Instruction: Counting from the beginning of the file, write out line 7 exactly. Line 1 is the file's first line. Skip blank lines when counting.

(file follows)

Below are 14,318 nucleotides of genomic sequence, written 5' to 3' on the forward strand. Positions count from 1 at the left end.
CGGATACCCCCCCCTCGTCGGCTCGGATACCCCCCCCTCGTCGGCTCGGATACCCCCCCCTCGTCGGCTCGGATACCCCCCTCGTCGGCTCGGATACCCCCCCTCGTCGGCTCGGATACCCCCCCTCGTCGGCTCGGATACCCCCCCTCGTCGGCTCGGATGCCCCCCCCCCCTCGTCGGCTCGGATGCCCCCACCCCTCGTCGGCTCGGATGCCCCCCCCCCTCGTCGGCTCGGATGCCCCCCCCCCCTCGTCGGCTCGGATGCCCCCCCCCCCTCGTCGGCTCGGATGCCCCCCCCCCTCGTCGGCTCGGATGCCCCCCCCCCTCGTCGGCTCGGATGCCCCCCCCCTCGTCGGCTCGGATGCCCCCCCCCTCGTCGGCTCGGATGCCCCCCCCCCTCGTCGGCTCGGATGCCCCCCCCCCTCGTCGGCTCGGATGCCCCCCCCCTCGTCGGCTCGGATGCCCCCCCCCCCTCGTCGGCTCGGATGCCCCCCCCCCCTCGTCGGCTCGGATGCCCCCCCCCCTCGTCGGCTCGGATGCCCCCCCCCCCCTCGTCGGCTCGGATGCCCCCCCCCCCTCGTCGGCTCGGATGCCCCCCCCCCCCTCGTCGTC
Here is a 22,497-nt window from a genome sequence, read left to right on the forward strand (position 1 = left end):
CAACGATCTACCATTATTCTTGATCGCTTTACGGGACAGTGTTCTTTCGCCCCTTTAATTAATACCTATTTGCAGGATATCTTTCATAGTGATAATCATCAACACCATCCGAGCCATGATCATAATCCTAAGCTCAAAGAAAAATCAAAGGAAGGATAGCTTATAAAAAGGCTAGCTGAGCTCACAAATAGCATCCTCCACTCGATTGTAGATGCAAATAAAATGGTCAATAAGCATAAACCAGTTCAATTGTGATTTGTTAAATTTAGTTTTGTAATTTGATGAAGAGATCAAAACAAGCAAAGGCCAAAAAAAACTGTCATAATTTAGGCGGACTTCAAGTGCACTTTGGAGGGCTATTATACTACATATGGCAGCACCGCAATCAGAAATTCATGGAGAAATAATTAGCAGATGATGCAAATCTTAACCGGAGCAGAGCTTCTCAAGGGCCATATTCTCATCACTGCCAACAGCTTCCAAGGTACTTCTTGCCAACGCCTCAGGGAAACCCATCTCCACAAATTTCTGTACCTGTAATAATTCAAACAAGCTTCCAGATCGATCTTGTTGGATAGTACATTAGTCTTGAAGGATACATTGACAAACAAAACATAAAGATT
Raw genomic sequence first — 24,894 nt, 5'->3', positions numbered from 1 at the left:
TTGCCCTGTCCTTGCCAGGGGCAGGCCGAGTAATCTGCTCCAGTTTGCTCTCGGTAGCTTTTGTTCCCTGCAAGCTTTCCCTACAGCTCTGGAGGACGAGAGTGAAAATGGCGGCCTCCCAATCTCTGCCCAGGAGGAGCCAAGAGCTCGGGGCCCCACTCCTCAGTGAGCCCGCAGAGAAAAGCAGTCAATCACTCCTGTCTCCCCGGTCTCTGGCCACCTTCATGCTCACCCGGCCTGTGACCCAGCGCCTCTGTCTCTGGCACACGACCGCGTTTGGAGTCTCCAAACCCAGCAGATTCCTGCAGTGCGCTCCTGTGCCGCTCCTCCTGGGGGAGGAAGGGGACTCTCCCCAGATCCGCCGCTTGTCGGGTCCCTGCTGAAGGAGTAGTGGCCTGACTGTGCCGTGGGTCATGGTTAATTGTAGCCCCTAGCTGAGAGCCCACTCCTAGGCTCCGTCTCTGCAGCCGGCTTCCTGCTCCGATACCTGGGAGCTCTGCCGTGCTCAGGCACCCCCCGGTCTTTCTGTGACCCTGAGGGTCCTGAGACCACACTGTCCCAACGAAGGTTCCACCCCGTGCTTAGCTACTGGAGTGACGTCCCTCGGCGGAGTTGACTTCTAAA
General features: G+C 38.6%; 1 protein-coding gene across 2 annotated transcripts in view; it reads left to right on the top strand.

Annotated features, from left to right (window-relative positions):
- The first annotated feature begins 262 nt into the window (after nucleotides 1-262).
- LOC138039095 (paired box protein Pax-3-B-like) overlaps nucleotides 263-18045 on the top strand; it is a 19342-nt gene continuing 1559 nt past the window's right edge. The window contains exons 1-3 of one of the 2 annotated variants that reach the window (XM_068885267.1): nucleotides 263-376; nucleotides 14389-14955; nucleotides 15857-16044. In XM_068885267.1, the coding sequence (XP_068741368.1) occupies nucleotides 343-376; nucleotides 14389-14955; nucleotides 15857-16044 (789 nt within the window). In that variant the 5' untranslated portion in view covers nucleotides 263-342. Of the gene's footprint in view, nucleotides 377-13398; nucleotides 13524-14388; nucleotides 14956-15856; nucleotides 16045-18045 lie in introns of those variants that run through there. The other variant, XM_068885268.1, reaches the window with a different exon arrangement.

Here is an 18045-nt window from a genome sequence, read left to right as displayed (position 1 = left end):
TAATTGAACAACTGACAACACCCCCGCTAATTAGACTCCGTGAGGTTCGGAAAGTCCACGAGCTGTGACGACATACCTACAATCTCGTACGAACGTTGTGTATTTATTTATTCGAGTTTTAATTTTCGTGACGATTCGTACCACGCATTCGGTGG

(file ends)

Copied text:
General features: G+C 38.6%; 1 protein-coding gene across 2 annotated transcripts in view; it reads left to right on the top strand.